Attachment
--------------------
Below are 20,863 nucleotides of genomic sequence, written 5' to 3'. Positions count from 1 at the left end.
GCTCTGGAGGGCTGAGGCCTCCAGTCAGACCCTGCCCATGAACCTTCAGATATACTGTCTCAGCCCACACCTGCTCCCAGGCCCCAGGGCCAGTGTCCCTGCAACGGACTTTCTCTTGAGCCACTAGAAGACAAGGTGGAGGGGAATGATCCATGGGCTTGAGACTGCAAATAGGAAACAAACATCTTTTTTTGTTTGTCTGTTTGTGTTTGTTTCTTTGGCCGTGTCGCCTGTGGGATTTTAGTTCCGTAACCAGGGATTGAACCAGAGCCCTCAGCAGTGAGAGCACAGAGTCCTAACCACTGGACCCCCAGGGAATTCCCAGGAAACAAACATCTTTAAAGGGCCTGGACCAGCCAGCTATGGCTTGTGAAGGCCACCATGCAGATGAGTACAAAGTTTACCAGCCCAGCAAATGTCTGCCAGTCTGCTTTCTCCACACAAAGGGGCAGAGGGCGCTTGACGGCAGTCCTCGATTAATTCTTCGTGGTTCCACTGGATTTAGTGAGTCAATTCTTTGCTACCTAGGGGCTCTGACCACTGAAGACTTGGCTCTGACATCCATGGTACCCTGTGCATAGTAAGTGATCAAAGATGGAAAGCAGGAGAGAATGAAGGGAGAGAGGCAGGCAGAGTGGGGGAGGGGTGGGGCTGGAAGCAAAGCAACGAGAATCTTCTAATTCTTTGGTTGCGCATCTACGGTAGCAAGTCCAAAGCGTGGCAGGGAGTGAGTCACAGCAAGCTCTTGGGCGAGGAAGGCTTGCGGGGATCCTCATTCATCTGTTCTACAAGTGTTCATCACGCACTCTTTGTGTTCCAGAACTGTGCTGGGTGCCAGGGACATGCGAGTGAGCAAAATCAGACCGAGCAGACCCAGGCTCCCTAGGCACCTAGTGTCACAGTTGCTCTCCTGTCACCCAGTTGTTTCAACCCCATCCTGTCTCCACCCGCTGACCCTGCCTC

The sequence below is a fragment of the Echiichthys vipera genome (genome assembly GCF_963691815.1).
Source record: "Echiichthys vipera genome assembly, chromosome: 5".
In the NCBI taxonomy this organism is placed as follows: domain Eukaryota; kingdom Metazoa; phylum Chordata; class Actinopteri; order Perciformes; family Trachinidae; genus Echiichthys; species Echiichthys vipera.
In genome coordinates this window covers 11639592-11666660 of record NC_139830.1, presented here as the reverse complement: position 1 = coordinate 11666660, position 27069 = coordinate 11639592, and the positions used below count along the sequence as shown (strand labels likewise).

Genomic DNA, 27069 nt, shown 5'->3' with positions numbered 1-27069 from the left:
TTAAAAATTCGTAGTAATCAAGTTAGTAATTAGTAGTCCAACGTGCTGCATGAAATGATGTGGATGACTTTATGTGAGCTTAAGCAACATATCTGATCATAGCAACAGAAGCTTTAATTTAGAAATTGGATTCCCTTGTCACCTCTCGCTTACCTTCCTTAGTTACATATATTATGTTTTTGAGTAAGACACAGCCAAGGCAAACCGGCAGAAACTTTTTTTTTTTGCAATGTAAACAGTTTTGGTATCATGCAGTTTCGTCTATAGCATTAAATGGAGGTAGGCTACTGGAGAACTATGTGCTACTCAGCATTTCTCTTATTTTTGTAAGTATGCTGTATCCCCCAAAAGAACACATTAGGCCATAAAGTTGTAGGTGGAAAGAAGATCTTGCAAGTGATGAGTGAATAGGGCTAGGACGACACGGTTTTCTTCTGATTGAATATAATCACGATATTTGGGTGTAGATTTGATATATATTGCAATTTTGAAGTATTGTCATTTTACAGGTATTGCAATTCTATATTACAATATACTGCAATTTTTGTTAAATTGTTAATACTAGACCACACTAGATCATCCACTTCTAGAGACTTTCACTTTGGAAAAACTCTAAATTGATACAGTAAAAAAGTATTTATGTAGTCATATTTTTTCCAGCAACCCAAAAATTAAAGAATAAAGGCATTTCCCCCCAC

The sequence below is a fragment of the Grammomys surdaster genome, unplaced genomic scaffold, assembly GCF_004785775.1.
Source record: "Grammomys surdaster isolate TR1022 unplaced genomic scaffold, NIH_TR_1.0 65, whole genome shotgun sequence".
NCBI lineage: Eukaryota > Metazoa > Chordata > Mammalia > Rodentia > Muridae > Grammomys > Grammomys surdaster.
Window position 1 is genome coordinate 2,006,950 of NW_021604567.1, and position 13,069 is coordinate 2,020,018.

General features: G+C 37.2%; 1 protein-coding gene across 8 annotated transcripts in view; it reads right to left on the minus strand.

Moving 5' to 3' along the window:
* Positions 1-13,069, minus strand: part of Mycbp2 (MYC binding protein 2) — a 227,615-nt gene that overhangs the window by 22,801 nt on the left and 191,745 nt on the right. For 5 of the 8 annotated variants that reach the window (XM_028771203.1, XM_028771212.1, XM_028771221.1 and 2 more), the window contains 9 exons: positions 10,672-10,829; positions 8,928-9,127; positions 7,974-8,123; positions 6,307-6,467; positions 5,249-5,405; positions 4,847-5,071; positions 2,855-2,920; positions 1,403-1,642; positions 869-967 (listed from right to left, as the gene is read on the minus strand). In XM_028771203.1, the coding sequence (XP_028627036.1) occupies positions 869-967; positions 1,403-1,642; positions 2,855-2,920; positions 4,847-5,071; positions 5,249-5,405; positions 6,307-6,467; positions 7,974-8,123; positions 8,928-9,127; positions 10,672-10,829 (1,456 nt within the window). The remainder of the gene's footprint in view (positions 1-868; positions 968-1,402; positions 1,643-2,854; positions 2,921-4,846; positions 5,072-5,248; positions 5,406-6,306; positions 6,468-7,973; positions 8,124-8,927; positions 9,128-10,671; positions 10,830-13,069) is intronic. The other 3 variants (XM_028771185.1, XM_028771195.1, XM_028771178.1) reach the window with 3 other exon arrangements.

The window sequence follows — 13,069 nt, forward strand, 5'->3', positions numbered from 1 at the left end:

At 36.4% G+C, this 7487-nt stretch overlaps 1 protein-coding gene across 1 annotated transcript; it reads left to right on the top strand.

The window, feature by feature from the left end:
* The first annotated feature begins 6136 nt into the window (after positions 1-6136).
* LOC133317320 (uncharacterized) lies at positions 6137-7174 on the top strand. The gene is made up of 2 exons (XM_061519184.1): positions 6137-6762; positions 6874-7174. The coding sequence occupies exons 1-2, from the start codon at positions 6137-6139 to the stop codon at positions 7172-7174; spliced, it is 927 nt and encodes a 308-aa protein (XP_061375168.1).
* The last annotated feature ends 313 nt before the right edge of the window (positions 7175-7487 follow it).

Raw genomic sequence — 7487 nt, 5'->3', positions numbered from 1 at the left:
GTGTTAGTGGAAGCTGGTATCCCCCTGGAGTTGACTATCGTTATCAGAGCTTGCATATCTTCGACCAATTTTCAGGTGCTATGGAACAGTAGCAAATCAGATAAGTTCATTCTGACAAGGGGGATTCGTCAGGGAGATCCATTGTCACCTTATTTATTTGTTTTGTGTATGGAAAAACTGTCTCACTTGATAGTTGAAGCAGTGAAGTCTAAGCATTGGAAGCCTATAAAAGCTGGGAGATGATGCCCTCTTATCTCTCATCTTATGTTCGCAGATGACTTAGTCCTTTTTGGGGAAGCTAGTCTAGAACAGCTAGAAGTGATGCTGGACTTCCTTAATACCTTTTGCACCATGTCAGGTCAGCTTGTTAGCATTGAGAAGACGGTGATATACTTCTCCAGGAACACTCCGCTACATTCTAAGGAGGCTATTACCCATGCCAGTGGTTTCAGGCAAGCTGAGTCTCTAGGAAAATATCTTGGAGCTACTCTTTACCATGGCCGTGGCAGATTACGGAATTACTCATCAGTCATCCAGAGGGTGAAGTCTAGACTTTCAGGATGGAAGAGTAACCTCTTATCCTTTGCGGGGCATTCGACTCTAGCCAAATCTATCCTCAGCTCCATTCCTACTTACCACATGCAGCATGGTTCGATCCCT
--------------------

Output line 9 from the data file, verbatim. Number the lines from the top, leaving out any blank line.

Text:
The sequence below is a fragment of the Grammomys surdaster genome, unplaced genomic scaffold, assembly GCF_004785775.1.